Another object is to provide a ball valve design having a large mechanical advantage for rotating the ball valve member which may be varied during rotation of the ball valve member.
Another object is to rotate a ball valve member by the simultaneous application of force at two spaced points located on one side of the ball valve member.
Another object is to provide an actuator for a ball valve member in which rotational force is simultaneously applied to four spaced points on the ball valve member to rotate the ball valve member.
Another object is to provide a ball valve in which the valve member is rotated by the cooperation of tracks and track followers and in which the tracks are mounted for movement in a manner to accommodate the cooperation of straight tracks with track followers which move in an arcuate path.
Another object is to provide a ball valve in which the valve member is rotated by the cooperation of tracks and track followers, each of which have multiple lands and grooves designed to ride over any trash lodged in the grooves.
Another object is to provide a lock-out system for locking the valve member of a safety valve in open position which system cannot be actuated by tools travelling through the valve.
Another object is to provide a valve as in the preceding object in which the lock-out system is actuated by pressure.
Other objects, features and advantages of the invention will be apparent from the drawings, the specification and the claims.
In the drawings wherein an illustrative embodiment of this invention is shown and wherein like reference numerals indicate like parts:
FIG. 1 is a schematic line drawing of a valve constructed in accordance with this invention;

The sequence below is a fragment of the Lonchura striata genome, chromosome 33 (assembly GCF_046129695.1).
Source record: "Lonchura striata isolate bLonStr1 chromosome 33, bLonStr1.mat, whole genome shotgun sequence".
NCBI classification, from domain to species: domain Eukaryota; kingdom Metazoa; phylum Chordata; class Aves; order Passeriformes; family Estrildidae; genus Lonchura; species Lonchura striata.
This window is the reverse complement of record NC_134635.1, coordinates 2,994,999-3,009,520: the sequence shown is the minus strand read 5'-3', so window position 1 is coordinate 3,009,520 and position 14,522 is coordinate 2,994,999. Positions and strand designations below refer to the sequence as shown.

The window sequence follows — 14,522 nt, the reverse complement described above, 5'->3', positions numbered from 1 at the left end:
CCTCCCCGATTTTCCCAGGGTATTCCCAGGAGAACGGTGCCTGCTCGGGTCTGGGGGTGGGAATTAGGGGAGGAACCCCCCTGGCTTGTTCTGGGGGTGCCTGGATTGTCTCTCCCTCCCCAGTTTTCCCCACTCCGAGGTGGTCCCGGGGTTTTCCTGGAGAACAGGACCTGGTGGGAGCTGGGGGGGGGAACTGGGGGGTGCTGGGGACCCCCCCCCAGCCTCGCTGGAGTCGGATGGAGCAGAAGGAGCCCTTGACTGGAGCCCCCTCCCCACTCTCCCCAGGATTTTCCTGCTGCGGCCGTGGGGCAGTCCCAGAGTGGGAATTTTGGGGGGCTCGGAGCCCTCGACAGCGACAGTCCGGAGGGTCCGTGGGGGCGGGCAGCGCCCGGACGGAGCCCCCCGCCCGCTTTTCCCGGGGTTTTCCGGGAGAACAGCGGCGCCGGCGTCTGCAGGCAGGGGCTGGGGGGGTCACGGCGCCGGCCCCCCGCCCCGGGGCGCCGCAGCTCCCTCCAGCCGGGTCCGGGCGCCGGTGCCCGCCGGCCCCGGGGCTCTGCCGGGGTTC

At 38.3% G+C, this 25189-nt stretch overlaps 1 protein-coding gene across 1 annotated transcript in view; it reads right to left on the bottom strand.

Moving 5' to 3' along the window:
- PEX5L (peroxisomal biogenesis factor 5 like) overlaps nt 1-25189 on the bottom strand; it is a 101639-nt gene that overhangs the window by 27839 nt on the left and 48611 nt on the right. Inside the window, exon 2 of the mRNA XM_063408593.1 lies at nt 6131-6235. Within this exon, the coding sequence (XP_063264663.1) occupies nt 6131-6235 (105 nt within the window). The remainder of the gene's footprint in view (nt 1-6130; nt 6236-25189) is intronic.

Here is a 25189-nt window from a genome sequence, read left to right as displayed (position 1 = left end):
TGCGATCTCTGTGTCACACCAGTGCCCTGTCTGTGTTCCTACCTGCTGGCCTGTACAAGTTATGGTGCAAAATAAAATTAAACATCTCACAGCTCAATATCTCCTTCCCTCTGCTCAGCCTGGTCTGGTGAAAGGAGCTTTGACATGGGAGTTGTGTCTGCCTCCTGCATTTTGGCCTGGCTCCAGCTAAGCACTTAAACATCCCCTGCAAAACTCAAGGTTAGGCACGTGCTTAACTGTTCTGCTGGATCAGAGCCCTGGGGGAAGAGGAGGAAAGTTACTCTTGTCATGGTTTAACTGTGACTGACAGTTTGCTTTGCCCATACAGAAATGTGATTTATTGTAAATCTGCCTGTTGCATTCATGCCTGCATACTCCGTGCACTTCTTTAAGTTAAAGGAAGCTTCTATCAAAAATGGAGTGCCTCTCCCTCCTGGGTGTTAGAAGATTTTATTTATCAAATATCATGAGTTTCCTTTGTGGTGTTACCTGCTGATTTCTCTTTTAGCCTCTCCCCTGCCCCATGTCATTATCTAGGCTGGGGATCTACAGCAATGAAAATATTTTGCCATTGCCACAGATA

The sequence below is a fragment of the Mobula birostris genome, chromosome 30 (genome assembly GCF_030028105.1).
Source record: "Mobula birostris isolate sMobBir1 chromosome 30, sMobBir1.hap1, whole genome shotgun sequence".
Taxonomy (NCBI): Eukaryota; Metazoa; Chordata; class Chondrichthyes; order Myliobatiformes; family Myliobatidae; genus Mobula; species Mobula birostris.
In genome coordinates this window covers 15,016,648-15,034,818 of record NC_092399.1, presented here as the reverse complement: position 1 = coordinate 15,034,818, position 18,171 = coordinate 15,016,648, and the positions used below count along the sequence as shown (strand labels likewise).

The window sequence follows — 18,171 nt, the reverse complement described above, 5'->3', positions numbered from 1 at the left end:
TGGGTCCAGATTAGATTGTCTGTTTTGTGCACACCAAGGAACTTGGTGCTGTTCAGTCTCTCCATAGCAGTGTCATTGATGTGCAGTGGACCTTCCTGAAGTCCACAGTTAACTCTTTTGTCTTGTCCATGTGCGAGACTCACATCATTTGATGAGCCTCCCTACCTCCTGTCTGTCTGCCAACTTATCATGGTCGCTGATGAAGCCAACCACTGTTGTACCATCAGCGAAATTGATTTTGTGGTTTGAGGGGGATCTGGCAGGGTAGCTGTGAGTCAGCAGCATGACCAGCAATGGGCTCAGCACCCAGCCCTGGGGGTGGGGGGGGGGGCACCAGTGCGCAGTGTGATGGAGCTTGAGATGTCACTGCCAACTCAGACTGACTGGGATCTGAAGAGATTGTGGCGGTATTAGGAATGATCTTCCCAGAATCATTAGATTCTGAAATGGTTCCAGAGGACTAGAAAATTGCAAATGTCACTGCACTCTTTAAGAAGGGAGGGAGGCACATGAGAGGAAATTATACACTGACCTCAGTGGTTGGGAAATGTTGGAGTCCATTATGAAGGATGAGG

FIG. 2 is a schematic line drawing of a fragment of the track frame and cooperative trunnions on one side of the ball valve which is indicated in dashed lines;
FIG. 3 is a fragmentary sectional view along the lines 3--3 of FIG. 2;
FIG. 4 and FIG. 5 illustrate a graphical solution of the design of cooperating tracks and trunnions in accordance with this invention;
FIGS. 6 through 13 illustrate various graphical solutions of the design of ball valve tracks and trunnions in accordance with this invention;
FIGS. 14 and 15 illustrate this invention incorporated in a ball valve having a non-translating ball;
FIGS. 16 and 17 represent another form of this invention employing a translating ball;
FIG. 18 is a view of the track frame from the interior of the ball valve;
FIG. 19 is a view along the lines 19--19 of FIG. 18;
FIG. 20 is an end view of the track frame of FIG. 18;
FIG. 21 is a view in elevation of one of the trunnions cooperable with the track frame;
FIG. 22 is a view from the track frame side of a trunnion;
FIG. 23 is a view along the lines 23--23 of FIG. 22;
FIG. 24 is a view from the track frame side of a second trunnion; and
FIG. 25 is a view along the lines 25--25 of FIG. 24.
FIGS. 26A through 26E is a quarter-section view of a preferred form of valve illustrating the valve in open position;
FIGS. 27A through 27E is a view similar to FIGS. 26A through 26E illustrating the valve in closed position;
FIG. 28 is an elevational view of the ball valve with the track followers shown in place;
FIGS. 29A and 29B are views partially in section and partially in elevation of a segment of the valve illustrating the cage, ball and track frames; and
FIG. 30 is a view along the lines 30--30 of FIG. 29.
Reference is first made to FIG. 1 for an undertanding of the principles of this invention. The FIG. 1 line drawing shows a housing 30 which may be made up in a well tubing in the conventional manner to provide a tubing retrievable subsurface safety valve which may be utilized as a master valve on a petroleum well.